What’s So Great About a 1964?

I wrote a post a few days ago about the 58 ES 335 and, of coursed, I raved about what’s so wonderful about it. I mentioned that the best ES 335 I ever played was a 58. And yes, it sounded better than any I had played but it wasn’t my all time favorite.  There is nothing like a 64. Except perhaps a late 63 or a very early 65. Gibson doesn’t necessarily make changes on New Years, so there is always some overlap between iterations of these guitars. The neck on the 335s and 345s from 1958-1959 were big fat, full necks. Then, from 60 to early 63 they got skinnier every year. The width of the fingerboard stayed the same but the front to back measurement got very small. In late 63, for reasons unclear to me or probably anyone else who wasn’t there (at Gibson) at the time, they fattened it back up to nearly the 59 size. Nearly.
Somehow, they got it exactly right from my perspective. A big handful of neck that starts out comfortable and gets slowly but evenly fatter as you go toward the body. I can play a 64 for hours with no fatigue. It’s too bad Gibson didn’t copy a 64 profile when they issued the Historic ES-335 63 Block neck. That’s a very nice guitar with a nice neck but its a little slim for me. The Eric Clapton reissue which was a limited edition that cost over $10,000 when issued and now commands a bit more, had that magical 64 neck carve and that’s pretty much the only other way to get that carve.  There are late 63s with it and some very early 65s as well. But in 65, they switched the tailpiece to a trapeze which some say decreases the sustain. I’m not sure I agree but I think a stop tail looks better and is way easier to restring. There were some early 65s with a stop but they are pretty rare. I had an opportunity to buy one not too long ago for a very reasonable price but I was just too lazy to drive to South Jersey to get it. I regret that decision. They are very hard to find. And what about the pickups and the sound of the 64? The 64 uses the first or second patent sticker variety of humbucker and these can sound every bit as good as the revered PAF.  The bridge switched from metal to nylon saddles at about this time as well but that’s an easy swap if you prefer the harder edge of the metal saddles. I kind of like the nylon ones and they don’t break strings as easily. It’s no wonder Mr Clapton played a 64 for so long. And it’s no wonder that his 64 went for over $800,000 at auction. Not so much because it was a 64 but it was his 64. If you have one and you want to sell it, I want to buy it. I love these guitars (have I mentioned that?) Here’s one below from favorite 335 site hosted by my friend, Tom Hollyer.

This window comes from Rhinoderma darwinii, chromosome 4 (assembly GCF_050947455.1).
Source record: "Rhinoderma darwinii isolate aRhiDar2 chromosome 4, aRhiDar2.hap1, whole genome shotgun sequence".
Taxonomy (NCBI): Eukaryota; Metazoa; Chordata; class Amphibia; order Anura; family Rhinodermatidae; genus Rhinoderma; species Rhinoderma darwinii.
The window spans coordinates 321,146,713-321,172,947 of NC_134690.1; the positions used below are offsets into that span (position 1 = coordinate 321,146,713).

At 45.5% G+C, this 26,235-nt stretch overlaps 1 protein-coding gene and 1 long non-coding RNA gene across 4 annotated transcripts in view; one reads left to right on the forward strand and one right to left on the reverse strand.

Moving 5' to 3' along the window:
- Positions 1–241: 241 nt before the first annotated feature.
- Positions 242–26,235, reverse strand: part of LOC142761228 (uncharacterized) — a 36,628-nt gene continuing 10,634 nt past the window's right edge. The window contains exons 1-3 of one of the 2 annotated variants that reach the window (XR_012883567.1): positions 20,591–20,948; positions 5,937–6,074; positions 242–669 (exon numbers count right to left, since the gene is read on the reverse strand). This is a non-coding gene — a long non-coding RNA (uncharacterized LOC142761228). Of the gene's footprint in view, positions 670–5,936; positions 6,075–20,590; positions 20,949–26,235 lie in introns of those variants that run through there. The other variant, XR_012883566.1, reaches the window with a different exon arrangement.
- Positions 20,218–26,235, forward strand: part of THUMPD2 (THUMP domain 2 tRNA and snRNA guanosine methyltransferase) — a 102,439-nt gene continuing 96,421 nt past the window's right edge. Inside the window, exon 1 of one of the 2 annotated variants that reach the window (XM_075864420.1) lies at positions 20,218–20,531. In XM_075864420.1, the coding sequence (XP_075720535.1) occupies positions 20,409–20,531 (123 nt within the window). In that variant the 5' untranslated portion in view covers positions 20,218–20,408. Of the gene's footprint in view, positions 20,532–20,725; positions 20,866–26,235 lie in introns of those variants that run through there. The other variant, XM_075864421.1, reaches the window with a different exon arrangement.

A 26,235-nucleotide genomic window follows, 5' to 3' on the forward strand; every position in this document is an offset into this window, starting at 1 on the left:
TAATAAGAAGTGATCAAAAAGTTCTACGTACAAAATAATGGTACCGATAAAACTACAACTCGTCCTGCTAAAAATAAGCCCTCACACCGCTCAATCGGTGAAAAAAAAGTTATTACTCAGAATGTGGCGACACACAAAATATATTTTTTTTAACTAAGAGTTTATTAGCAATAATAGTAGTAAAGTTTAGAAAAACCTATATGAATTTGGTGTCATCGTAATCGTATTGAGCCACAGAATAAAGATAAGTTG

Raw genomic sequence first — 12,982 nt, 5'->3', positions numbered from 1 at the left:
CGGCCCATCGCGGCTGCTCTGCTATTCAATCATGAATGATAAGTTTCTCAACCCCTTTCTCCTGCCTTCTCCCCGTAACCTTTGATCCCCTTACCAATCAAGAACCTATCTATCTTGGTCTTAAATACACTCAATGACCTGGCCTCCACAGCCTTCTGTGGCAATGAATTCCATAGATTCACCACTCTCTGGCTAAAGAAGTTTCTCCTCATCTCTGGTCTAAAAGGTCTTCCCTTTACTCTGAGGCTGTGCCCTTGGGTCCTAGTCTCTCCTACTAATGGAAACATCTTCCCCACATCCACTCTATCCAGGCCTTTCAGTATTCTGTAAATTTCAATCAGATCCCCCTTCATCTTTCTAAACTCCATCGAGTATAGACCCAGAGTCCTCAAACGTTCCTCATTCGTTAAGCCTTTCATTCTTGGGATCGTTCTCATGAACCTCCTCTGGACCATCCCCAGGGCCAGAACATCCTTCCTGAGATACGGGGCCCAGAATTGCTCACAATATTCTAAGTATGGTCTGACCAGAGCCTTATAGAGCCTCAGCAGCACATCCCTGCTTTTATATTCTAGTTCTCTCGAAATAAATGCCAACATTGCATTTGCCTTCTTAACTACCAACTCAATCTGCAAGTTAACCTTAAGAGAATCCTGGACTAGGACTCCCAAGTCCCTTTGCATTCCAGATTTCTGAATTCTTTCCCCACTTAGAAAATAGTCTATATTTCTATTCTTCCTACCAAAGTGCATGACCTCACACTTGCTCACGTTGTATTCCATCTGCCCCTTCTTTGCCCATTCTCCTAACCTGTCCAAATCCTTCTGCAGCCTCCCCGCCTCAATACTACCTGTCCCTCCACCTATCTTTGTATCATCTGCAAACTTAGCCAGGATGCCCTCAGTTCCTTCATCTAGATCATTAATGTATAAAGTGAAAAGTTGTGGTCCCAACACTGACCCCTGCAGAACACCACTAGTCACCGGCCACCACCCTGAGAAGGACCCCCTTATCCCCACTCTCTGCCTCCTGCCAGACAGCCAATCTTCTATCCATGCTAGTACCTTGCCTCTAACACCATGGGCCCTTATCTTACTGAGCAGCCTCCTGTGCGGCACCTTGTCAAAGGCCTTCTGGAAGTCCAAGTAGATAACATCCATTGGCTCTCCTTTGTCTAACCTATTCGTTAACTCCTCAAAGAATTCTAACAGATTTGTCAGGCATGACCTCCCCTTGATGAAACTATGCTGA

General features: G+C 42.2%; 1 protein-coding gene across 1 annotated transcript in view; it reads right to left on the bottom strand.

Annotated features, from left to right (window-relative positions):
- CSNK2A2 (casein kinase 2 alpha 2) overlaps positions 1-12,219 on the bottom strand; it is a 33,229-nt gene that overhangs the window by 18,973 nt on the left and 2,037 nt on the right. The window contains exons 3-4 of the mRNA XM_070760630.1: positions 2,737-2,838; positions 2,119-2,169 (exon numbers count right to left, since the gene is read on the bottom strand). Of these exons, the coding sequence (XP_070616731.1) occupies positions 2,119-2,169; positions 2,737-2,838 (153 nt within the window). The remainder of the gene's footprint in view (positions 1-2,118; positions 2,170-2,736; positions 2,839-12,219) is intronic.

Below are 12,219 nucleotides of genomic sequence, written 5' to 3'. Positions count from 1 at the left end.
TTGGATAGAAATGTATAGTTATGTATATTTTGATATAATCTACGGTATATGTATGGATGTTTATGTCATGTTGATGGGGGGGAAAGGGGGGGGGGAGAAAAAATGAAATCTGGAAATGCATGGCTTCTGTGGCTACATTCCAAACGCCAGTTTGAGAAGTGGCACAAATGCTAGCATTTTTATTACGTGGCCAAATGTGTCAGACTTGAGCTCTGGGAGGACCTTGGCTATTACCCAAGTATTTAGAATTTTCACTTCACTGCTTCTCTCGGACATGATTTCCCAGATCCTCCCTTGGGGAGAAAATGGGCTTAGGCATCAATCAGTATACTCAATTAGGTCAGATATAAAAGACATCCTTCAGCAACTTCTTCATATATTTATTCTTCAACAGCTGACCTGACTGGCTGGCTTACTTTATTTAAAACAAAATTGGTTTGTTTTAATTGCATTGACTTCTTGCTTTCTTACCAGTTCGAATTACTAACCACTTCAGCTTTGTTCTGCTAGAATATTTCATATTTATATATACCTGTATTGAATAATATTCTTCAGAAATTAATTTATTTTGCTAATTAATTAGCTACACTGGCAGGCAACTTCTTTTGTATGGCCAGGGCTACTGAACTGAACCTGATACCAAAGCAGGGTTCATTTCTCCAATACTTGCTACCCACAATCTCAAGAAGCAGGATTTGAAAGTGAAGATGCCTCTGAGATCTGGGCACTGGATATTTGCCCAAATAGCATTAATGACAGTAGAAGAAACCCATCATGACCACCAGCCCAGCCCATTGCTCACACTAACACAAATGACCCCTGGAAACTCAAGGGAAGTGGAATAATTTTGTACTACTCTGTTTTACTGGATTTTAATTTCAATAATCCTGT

You can see the telltale holes from a formerly mounted Bigsby. These 2 little holes will save you a lot of money as they can drop the value of a 335 by 25%. And yet, they don’t hurt the tone and they aren’t noticeable from more than 5 feet away. Note the pointier “ears” as well. The rounded “Mickey Mouse” ears were gone by mid 63. And above it is that great neck profile. You can’t tell much by looking but you can see it’s got some heft to it.

6 Responses to “What’s So Great About a 1964?”

  1. Anonymous says:

    Hallo Charlie,keep the good work and this web site alive.I agree a 64 ES335 is a must have.Took me years to find me one.Now it's here and not going anywhere.

  2. Opporknockity Tunes Vintage Guitars says:

    I just scored a 64 last week. It's just 23 numbers away from Claptons-made and shipped the same day as his. Too bad mine needs a new neck. As long as you're reading, please sign in as a follower-it would help my credibility and let me know who you are (although I'm pretty sure I know)

  3. djg says:

    Enjoyed reading your view on thiner nexs es335, ive just received my 1967, the tone blows me away. Its taken a few hour to get use to it, what a great guitar. look forward for more positive views on late es 335.

  4. OK Guitars says:

    I just got a 68 which I kind of like. Thin at the nut but plenty of neck. Sounds almost as good as my 64.

  5. I think it is possible that I purchased in 2011 , somewhere in New Jersey , a 1965 Gibson ES 335 with a stop tail. I am thinking this may be the same person you were going to buy the 1965 335 from. It is my first and only 335 and my favorite guitar that I own. Funny how I ended up with this 65 , because I had just purchased one on Ebay , a 1971 for 3k , but it got lost in the mail (you heard right!) I was so upset at first because I felt like I got a great price (this is in 2011) and I never got to play it. Well that led me to The Gear Page looking in the ads for 335’s and I found the 1965 for $3, 200.00. So I went to the guys house and picked it up. Best guitar deal of the century for me!

  6. cgelber says:

    Could be. I get beat out for guitars all the time. Being a dealer, I need to leave room to actually make a buck or two so I generally can’t compete with retail buyers. Good for you. I wish I could buy them all.

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